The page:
Change · moments of truth

fisher, joy, and secret sauce

Fisher cat seems very happy to be home this morning after his night on the town.

Cats are joy-maestros.  They conduct their existence entirely for joy, and I think non cat-people are threatened by this.  Or they just hate them for being detached and untrustworthy, or they hate being cuddled at will.  I’ll wager that dogs might be just as joyful. Forgive me, dog lovers; I have one too and he is pretty fabulous.  Tucker the corgi doesn’t get photographed again until someone bathes him.  Priorities.

  • Wash the dog
  • Write the blog post that wants to come out today

I have strained joy muscles these days, not because  I don’t have an amazing life full of people who make me happy.  I just have a problem with foreboding joy.  Do you know that happiness and joy are not the same?  Yeah, this is new for me.

This guy does NOT have forboding joy!

My soul breathed a sigh of deep relief to have this mistrust of deep joy identified by one of my new favorite authors, and it’s not terminal but it is a roadblock to vulnerability.  Brene Brown explains it this way:

Having spent several years studying what it means to feel joyful, I’d argue that joy is probably the most difficult emotion to really feel.  why?  Because when we lose the ability or willingness to be vulnerable joy becomes something we approach with deep foreboding….In a culture of deep scarcity  of never feeling safe, certain, and sure enough – joy can feel like a trap. (Daring Greatly, Brene Brown)

But today – today there is a real joy that I am not afraid of that has happened in my heart.  The switch is flipped and I am joyFUL. Something really hard has been transformed.  (Insert shoulder shrug).  I’m trying to explain it, but I’m not denying it.

Wow, I cringe at the pure sap that thought conveys, but that’s only because we who shelter foreboding joy really hate full-on positive emotion.  No, really.  I have this tick, this uncontrollable reaction, that balks at absolute goodness.  I’m a grown up and I know that bad things happen.  In fact, when a great goodness does occur, my faithless heart is already looking for what might be wrong with this picture.  I metaphorically rub my glasses clean of schmutz to gain pragmatic clarity.  Where is that sinister down side?  It must be just out of view.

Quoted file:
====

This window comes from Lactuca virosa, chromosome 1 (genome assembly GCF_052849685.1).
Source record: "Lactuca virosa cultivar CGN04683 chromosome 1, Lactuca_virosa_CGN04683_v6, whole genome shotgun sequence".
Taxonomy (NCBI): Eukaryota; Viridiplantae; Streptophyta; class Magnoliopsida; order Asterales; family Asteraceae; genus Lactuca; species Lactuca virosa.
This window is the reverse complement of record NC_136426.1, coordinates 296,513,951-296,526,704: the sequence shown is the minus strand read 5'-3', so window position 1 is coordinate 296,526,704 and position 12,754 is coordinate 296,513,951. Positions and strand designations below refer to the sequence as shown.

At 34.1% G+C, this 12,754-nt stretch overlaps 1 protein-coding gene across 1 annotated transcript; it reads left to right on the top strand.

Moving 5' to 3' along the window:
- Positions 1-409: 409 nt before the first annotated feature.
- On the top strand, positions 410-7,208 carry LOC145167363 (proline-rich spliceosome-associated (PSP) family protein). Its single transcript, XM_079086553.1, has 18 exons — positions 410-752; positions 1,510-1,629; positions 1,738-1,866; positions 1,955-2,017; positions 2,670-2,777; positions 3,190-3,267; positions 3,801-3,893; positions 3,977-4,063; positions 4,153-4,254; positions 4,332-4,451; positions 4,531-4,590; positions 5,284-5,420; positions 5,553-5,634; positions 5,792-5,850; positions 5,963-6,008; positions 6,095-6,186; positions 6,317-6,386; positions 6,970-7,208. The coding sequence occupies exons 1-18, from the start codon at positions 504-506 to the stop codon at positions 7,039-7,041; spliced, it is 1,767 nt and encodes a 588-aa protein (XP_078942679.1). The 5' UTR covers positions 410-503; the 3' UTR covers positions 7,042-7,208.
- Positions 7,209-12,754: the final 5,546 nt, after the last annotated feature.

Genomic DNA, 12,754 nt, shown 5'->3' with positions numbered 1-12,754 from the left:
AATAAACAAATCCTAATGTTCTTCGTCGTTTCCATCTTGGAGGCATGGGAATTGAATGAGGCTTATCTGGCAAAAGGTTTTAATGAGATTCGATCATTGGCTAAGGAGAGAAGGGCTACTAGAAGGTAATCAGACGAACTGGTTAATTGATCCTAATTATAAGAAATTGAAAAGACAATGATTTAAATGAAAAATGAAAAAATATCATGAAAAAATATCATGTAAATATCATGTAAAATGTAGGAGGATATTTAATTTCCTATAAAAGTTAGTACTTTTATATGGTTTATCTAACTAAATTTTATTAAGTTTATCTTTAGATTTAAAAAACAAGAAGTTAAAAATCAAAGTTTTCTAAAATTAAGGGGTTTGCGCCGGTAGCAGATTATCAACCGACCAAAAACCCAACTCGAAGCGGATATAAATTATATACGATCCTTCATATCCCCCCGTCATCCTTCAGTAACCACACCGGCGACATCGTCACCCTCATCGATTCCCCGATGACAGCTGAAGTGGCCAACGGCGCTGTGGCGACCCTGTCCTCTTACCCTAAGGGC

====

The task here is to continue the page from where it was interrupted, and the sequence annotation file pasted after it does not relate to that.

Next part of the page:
And then there’s real joy that washes over me sometimes, and I know the other-worldly truth, the Kingdom truth that was the secret sauce for Jesus Christ.  I glimpse it.

This week I am taking something difficult from the hand of God and he is shining it like a fresh apple and handing it back to me as joy.  And it makes me sure that this is what the author of Hebrews meant when he told us in Hebrew 12 that it was for JOY that Jesus endured.

He sets us up for the explanation of how the faithful built a kingdom with their lives as the bricks.  Right before chapter 12, in chapter 11 there is this glorious list of sufferers who knew why they suffered – that it was for the pure hope of salvation and someday-grace even before grace came into the realm of human experience through the cross.  But how? How did Jesus use joy as his motivation for permitting his own torture and death to his own body?

I think Jesus, being fully God and having existed with him for all time before those days, when earthly death loomed near, remembered joy.  The joy that went before his human life would resume after it and last forever.  This joy for him was powerful fuel.  It can be for us too.

When I was a little girl, I started journaling as a way to save a moment for later, giving rich detail to an occasion with words for the deliberate purpose of revisiting it.  This hypothesis, that it was possible to keep “time in a bottle” was so optimistic, and I needed that brand of glimmering joy to last, because it’s hard to be 13.  Heartbreak sucks.  Parents fighting sucks.  Feeling unfit for the cool uniform, whatever version we aspire to sucks.  And there are nights when I just wanted to take out a tissue and a happy memory.

So today, for her sake, I’m making one.

Thank you God for how the cold ocean grabbed my feet.  Thank you for the lump in my throat that did not reduce me to a puddle but powered me through a hard conversation.  Thanks for the feeling of hope that is shocking my nervous system. Thank you, Father, for the unexpected release of joy that making this new decision has wrought.  I hope this memory will source my joy in the coming weeks when life is hard again.  You show me how.

This is my anthem lately – hope it helps you too.

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